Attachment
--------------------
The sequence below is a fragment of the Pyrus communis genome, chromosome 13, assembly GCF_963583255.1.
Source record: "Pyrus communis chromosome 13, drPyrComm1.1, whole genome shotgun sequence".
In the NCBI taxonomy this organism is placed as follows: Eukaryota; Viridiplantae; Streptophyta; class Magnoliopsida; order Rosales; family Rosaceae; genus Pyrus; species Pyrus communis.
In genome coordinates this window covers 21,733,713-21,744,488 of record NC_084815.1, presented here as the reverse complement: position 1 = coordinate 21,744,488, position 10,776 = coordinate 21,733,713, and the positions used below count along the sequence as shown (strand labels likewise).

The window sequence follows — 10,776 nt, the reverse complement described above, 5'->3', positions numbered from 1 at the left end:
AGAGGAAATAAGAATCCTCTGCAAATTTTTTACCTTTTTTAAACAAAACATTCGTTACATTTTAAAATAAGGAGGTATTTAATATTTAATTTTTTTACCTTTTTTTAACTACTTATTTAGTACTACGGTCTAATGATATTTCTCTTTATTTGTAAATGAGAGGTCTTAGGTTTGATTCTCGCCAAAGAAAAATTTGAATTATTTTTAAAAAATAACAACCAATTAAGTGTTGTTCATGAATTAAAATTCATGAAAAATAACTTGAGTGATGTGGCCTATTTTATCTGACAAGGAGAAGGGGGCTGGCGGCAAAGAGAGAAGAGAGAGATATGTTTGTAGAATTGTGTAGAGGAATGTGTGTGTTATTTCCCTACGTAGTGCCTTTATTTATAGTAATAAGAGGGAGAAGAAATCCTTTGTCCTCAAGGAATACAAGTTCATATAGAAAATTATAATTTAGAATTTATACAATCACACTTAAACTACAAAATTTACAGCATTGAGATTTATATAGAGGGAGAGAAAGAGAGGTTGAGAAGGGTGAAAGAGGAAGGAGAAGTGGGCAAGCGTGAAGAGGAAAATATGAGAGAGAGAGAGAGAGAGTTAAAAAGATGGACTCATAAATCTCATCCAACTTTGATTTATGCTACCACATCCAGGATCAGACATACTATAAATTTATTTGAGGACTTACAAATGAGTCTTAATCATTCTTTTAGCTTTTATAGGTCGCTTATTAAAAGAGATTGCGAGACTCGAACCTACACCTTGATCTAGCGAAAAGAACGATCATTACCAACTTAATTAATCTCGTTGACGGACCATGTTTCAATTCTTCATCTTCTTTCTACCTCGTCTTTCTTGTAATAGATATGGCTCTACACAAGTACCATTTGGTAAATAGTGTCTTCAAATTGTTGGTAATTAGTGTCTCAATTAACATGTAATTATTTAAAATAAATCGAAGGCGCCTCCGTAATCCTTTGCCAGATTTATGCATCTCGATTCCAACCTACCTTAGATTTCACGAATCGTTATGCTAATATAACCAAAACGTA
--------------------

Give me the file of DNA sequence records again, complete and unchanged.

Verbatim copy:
The sequence below is a fragment of the Pyrus communis genome, chromosome 13, assembly GCF_963583255.1.
Source record: "Pyrus communis chromosome 13, drPyrComm1.1, whole genome shotgun sequence".
In the NCBI taxonomy this organism is placed as follows: Eukaryota; Viridiplantae; Streptophyta; class Magnoliopsida; order Rosales; family Rosaceae; genus Pyrus; species Pyrus communis.
In genome coordinates this window covers 21,733,713-21,744,488 of record NC_084815.1, presented here as the reverse complement: position 1 = coordinate 21,744,488, position 10,776 = coordinate 21,733,713, and the positions used below count along the sequence as shown (strand labels likewise).

The window sequence follows — 10,776 nt, the reverse complement described above, 5'->3', positions numbered from 1 at the left end:
AGAGGAAATAAGAATCCTCTGCAAATTTTTTACCTTTTTTAAACAAAACATTCGTTACATTTTAAAATAAGGAGGTATTTAATATTTAATTTTTTTACCTTTTTTTAACTACTTATTTAGTACTACGGTCTAATGATATTTCTCTTTATTTGTAAATGAGAGGTCTTAGGTTTGATTCTCGCCAAAGAAAAATTTGAATTATTTTTAAAAAATAACAACCAATTAAGTGTTGTTCATGAATTAAAATTCATGAAAAATAACTTGAGTGATGTGGCCTATTTTATCTGACAAGGAGAAGGGGGCTGGCGGCAAAGAGAGAAGAGAGAGATATGTTTGTAGAATTGTGTAGAGGAATGTGTGTGTTATTTCCCTACGTAGTGCCTTTATTTATAGTAATAAGAGGGAGAAGAAATCCTTTGTCCTCAAGGAATACAAGTTCATATAGAAAATTATAATTTAGAATTTATACAATCACACTTAAACTACAAAATTTACAGCATTGAGATTTATATAGAGGGAGAGAAAGAGAGGTTGAGAAGGGTGAAAGAGGAAGGAGAAGTGGGCAAGCGTGAAGAGGAAAATATGAGAGAGAGAGAGAGAGAGTTAAAAAGATGGACTCATAAATCTCATCCAACTTTGATTTATGCTACCACATCCAGGATCAGACATACTATAAATTTATTTGAGGACTTACAAATGAGTCTTAATCATTCTTTTAGCTTTTATAGGTCGCTTATTAAAAGAGATTGCGAGACTCGAACCTACACCTTGATCTAGCGAAAAGAACGATCATTACCAACTTAATTAATCTCGTTGACGGACCATGTTTCAATTCTTCATCTTCTTTCTACCTCGTCTTTCTTGTAATAGATATGGCTCTACACAAGTACCATTTGGTAAATAGTGTCTTCAAATTGTTGGTAATTAGTGTCTCAATTAACATGTAATTATTTAAAATAAATCGAAGGCGCCTCCGTAATCCTTTGCCAGATTTATGCATCTCGATTCCAACCTACCTTAGATTTCACGAATCGTTATGCTAATATAACCAAAACGTA